Schools split prizegiving in response to exams and COVID19

By Adel Fruean 02 December 2020, 8:30PM

Some schools in Samoa have broken away from the tradition of having one big end of year prizegiving in response to the Ministry of Education's National exams timetable as well as COVID19 restrictions.

While the senior students preparing national exams that will go right up until the last week before  Christmas, some schools have opted to split their prize givings between juniors and seniors.

St. Mary’s College and Fa'atuatua Christian College are among these schools.

Principal of St. Mary’s College, Lepetiaina Sina Fitu, said that their school chose to separate the awarding ceremonies to avoid overcrowding.

Ms. Fitu also relayed that only classes 9, 10, and 11 had their prize giving. She stated that this is mostly part of COVID-19 preventative measures to ensure the safety of the students.

“We advised that only one parent can attend for the students,” she told this newspaper.

Furthermore, the all-girls college Principal said that they did not want the senior students to be excited and might forget about their exam preparations. She classes 12 and 13 will have their special day on the 17th of December which is right after exams.

During the prize giving ceremony, some of the special awards include Samoa Observer’s Year 10 English Short Story which was won by Luzaria Tiresa Vaai while Christina Luisa Aiva came second in the Year 9 Samoan Short Story Writing Competition.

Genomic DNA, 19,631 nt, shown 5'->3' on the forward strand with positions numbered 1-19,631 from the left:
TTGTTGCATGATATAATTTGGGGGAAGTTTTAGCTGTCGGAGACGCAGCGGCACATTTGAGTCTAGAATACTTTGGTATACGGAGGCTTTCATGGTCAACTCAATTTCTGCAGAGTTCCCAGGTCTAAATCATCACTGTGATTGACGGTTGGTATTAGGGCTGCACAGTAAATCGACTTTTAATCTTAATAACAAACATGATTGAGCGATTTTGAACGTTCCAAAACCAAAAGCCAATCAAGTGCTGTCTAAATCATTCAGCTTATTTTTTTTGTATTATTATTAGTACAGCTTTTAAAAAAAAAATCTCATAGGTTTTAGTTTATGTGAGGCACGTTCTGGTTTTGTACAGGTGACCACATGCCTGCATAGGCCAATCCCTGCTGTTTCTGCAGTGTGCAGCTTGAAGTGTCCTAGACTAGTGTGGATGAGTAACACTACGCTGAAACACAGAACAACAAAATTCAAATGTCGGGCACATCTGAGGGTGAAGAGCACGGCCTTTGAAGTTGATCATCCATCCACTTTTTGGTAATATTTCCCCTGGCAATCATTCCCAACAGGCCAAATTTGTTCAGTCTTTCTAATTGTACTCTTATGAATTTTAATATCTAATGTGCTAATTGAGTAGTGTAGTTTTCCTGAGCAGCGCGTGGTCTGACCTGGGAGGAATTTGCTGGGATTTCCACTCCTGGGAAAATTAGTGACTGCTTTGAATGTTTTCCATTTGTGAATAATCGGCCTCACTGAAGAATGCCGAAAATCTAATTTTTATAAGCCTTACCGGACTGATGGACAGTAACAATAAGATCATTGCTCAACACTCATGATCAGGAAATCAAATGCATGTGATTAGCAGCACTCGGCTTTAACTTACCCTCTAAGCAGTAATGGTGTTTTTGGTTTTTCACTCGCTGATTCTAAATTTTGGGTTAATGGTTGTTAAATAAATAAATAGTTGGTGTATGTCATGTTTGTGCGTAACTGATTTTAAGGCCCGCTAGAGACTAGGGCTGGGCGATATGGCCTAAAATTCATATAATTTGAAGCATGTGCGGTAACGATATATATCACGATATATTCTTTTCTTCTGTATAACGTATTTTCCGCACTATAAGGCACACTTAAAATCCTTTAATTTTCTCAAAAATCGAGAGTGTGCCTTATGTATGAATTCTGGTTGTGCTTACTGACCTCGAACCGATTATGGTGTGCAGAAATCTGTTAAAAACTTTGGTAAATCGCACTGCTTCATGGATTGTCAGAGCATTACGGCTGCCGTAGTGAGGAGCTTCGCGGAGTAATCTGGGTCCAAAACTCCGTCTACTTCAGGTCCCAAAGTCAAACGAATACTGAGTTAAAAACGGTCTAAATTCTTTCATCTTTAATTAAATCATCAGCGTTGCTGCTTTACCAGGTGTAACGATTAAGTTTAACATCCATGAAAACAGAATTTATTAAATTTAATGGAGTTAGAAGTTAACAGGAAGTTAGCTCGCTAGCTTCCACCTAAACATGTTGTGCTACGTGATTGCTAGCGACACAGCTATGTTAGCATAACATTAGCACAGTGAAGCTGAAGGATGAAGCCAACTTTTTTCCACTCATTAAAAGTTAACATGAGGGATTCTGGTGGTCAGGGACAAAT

The sports woman of the year was awarded to Losi Leo. However, the overall first place for the Year 9 level was presented to Egnezeema Leia Chan Tung.

In addition, the overall first place in the Year 10 level was awarded to Hemara Muliaga while the Tinei Rosina Kirisimasi was named first place for Year 11 Gatoaitele.

On the same day, Fa'atuatua Christian College hosted a prize giving at their school grounds specifically for the junior classes of Year 9 and 10.

The overall first place winner in Year 9 level, Liviah Moors-Papalii told the Samoa Observer that the prize giving is a chance to honour the achievements and hard work by all of the students.

The 14-year-old from the villages of Tulaele and Vaiusu is the daughter of Ladesha and Ropati Papalii.

Aside from winning overall, she also came first in subjects such as Mathematics, English, Science and Computer Studies.  

“It feels good that all the hard work paid off,” said Liviah.

She also added that it was not an easy journey with assignments and their due dates but she’s grateful that all 

“This is a Christian school and I believe anything is possible with God so I prayed and studied hard.

“I want to be a lawyer because their profession amazes me. 

“My achievement is dedicated to my family, I am grateful to my parents and teachers for all the help they have given me.”

She also said that they are fortunate to have a prize giving because it is important to highlight the students’ achievements and boost the morale around these difficult times. 

By Adel Fruean 02 December 2020, 8:30PM

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